Those of us living today are faced with a challenge the generations before never knew– looking down at our smartphones, our devices, and our tablets. We look down at them for the news, for directions, for communication, for connection and even for validity. Kids today don’t know a world where we didn’t act as robots addicted to our personal devices and gadgets.

Take a moment out of your busy day to LOOK UP, take in peoples’ faces, take in the view, find a place where you can look up and see the millions of stars in the sky, take in the miracle of a sunset and as you do, listen to your thoughts. It doesn’t matter what they are, just listen. It’s likely that if you gaze into heaven 5 minutes you will be filled with gratitude and awe. You will find solutions to your questions and discover your problems are not as big as you thought. cropped-dsc00373.jpg By the way, it’s hard to be down when you are looking UP.  🙂 smileface

Check out what these people missed because they wouldn’t take the time to LOOK UP. What will you miss out on today if you don’t LOOK UP?

cropped-dsc07512-version-2.jpgIf it was a skill you wanted to develop, you would certainly seek out a coach. Life is the biggest game with the largest stakes you will ever play. Why wouldn’t you want a coach at your side to help you make the most of it and increase your odds for success? Shay is a life and leadership coach ready to assist you and your team to create momentum and results. Click here for more info and your FREE GIFT.
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Show UP and Be Present to Win

If we see the word UP as an acronym for “Unlimited Potential” or “Untapped Potential” it gives even more meaning to the phrase, “UP Only!”.
Each week I explore motivating ways to consider the word UP to increase our own UP Potential.

SHOW UP

Tickets-300x230To increase our UP Potential, we must first SHOW UP.

Woody Allen is credited for saying “80% of success in life is showing up.”  I would say he is 80% right, but what about that other 20%?  Think about it, many have dreams, but most don’t try.  It seems that what Woody is saying is that just by showing up dressed and ready to get in the game you are 80% closer to achieving your goals.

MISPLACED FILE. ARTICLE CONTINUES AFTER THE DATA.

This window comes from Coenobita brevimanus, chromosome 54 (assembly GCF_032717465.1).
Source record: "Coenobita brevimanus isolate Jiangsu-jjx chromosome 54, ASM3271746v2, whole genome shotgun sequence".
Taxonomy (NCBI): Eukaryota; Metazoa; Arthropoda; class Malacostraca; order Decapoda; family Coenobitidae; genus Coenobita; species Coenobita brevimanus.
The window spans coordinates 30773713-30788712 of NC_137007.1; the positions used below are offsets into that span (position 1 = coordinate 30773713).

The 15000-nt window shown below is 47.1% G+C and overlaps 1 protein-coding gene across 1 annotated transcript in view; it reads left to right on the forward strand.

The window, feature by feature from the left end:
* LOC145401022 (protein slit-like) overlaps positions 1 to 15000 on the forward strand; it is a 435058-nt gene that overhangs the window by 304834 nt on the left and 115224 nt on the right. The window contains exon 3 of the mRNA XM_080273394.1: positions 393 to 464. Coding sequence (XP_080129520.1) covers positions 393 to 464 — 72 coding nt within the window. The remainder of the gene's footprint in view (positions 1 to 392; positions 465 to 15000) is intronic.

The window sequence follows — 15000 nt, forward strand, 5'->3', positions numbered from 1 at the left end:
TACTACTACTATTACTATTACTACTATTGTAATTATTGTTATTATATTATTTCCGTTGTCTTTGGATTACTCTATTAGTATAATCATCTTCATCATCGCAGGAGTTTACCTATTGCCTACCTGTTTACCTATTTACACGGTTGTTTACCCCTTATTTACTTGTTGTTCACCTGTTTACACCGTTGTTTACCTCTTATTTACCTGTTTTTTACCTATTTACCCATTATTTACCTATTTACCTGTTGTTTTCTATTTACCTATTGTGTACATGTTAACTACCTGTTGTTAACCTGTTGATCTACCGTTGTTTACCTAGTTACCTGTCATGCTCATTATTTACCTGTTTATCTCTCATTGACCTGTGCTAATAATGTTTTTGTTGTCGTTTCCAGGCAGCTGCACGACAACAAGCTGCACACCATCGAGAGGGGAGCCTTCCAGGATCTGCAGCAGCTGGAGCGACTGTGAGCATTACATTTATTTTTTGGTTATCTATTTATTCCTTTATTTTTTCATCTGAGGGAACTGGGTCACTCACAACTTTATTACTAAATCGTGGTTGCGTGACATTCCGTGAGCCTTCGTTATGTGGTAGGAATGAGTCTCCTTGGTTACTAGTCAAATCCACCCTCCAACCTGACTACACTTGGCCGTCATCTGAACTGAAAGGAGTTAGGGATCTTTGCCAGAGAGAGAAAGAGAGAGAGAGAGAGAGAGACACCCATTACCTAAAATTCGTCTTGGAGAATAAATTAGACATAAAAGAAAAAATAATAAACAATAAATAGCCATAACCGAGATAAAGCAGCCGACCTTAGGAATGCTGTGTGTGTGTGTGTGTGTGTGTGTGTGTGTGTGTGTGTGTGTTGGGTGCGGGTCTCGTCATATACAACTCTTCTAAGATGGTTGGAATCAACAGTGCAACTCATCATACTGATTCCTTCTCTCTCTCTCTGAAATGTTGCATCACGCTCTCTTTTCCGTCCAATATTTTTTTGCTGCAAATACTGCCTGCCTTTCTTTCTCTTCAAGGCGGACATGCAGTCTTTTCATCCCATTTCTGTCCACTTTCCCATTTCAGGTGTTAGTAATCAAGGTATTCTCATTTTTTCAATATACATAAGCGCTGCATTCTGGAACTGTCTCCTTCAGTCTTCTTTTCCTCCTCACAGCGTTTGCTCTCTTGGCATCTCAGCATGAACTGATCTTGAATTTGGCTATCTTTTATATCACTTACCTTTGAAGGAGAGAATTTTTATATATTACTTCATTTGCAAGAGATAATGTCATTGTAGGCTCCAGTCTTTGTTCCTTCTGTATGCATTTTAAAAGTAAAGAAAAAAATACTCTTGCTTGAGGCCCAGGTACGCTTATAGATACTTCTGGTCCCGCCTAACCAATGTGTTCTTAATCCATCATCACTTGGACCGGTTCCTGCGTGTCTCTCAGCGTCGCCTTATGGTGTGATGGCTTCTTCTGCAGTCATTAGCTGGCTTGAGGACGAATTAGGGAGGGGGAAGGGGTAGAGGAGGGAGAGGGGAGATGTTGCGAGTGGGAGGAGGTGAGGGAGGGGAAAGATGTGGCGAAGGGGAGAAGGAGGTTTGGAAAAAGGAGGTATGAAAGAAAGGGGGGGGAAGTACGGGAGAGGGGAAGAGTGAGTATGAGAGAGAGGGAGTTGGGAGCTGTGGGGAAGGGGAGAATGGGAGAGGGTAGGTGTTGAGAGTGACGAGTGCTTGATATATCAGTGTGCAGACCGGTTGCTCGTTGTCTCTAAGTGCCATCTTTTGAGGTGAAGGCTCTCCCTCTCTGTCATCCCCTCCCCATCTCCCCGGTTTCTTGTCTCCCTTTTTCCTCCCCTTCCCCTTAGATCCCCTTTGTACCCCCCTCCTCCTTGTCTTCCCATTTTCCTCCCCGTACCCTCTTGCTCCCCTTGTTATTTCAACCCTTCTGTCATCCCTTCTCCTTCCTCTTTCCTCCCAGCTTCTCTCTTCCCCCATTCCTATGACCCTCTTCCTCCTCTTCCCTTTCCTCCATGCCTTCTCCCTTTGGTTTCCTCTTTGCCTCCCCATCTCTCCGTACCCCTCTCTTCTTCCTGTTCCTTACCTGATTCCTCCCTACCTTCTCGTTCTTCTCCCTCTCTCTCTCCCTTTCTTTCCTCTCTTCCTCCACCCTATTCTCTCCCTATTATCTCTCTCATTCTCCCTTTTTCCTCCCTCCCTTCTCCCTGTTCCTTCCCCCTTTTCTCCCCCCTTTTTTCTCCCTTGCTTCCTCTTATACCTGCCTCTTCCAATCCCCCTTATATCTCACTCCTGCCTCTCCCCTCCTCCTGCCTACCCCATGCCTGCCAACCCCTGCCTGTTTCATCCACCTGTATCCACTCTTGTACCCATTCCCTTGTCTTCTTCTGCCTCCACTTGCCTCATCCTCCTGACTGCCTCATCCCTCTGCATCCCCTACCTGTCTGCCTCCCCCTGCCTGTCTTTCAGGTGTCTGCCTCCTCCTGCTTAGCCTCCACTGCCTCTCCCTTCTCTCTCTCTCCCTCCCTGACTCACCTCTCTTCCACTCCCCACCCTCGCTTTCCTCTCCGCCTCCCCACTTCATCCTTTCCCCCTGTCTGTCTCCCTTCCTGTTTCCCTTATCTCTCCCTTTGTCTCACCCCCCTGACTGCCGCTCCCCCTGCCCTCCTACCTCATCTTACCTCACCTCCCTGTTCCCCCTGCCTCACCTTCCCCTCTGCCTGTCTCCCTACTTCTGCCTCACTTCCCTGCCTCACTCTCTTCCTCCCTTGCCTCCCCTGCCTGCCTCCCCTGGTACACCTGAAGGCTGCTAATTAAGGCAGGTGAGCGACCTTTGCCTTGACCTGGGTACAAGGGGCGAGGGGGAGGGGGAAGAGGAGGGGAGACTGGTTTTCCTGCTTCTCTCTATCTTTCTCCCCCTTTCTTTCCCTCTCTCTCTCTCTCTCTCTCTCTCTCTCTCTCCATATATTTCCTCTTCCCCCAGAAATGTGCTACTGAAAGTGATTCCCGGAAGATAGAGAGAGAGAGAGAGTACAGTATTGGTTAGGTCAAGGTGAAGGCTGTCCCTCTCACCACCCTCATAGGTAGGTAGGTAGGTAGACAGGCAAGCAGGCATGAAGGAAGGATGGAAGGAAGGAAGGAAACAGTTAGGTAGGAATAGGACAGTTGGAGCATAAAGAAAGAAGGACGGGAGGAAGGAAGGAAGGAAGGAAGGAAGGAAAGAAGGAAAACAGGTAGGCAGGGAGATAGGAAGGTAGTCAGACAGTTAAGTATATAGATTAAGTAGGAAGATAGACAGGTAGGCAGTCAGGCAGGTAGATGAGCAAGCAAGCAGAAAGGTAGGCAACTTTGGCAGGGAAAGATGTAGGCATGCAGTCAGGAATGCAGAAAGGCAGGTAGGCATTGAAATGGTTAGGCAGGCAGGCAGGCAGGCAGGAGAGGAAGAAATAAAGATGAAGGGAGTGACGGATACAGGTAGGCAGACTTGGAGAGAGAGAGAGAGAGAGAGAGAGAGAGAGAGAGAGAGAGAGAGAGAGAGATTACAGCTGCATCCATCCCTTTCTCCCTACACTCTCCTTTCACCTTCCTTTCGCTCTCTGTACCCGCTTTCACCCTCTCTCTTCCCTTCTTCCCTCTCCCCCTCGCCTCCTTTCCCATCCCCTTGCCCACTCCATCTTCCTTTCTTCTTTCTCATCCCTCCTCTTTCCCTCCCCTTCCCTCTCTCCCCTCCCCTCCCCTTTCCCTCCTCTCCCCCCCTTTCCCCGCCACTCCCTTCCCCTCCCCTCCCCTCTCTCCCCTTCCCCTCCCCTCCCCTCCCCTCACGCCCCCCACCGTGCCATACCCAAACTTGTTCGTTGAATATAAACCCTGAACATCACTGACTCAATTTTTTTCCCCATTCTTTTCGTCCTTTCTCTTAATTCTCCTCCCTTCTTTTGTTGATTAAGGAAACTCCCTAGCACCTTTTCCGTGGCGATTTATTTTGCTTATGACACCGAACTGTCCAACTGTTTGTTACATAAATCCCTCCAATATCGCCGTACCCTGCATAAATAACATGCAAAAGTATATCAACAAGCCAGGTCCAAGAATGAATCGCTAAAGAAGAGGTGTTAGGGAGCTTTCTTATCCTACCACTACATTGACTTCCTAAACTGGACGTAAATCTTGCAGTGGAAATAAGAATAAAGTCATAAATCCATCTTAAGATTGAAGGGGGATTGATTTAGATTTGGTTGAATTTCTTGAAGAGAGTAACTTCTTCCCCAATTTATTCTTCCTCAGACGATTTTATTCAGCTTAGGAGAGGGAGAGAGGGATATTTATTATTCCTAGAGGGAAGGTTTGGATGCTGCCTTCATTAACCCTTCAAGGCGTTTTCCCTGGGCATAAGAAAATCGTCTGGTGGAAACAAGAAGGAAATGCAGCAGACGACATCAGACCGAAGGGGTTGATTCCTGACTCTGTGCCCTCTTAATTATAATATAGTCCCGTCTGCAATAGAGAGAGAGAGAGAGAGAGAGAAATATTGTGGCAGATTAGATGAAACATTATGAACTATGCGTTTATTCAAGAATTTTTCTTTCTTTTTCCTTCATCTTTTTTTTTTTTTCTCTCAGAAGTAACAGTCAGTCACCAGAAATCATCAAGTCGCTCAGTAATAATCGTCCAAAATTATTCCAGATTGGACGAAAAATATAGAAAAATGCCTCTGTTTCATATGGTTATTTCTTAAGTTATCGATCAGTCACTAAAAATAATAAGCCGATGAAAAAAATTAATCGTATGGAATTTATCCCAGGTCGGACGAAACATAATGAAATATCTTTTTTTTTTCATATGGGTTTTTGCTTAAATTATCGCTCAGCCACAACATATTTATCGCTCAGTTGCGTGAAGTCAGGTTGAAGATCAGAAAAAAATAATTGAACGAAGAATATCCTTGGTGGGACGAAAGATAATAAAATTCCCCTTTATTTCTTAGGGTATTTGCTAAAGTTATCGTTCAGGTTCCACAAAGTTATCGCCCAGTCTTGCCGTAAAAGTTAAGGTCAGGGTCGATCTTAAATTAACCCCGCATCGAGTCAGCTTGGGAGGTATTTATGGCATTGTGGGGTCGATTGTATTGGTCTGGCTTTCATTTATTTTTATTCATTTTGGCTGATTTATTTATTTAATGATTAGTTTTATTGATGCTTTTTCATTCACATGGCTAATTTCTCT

Think of an example as simple as going to the gym.  If you showed up to the gym today you are 80% of the way closer to a good workout. The hardest part is fighting the alarm clock in the morning or the couch after work, but if you actually got your gym clothes on and showed up at the gym you are well on your way.

But is showing up enough?  For instance, there are many that show up to the gym in their spiffy workout gear and then spend the rest of the time taking selfies or chatting around equipment.  You know the ones I am talking about!

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There are millions that get up every day, get dressed, get coffee, sit in traffic and show up for work.  They work hard, meet deadlines, take a lunch break, finish assignments before they leave the office, fight traffic and return home to sleep before repeating the same process the next day. These people certainly can argue that they are showing up.

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While life may require showing up for work, don’t let it get in the way of showing up for your dreams, your goals and life pursuits outside of your “have-to’s”. Without mindful attention, one can easily spend their whole life making a living instead of designing a life.

So if 80% of success in life is showing up, then the bigger question might be: How?

In his own inarticulate way, Woody was trying to say that you actually have to do the work. If you want to accomplish something you can’t spend the time dawdling and putting it off. You must show up intentionally and put in the time to produce. If you want to write a screenplay, you must show up daily with rare discipline at your typewriter or keyboard. It’s not all about talent, degrees, or luck; it’s about showing up and applying yourself in daily deliberate pursuit of your goals.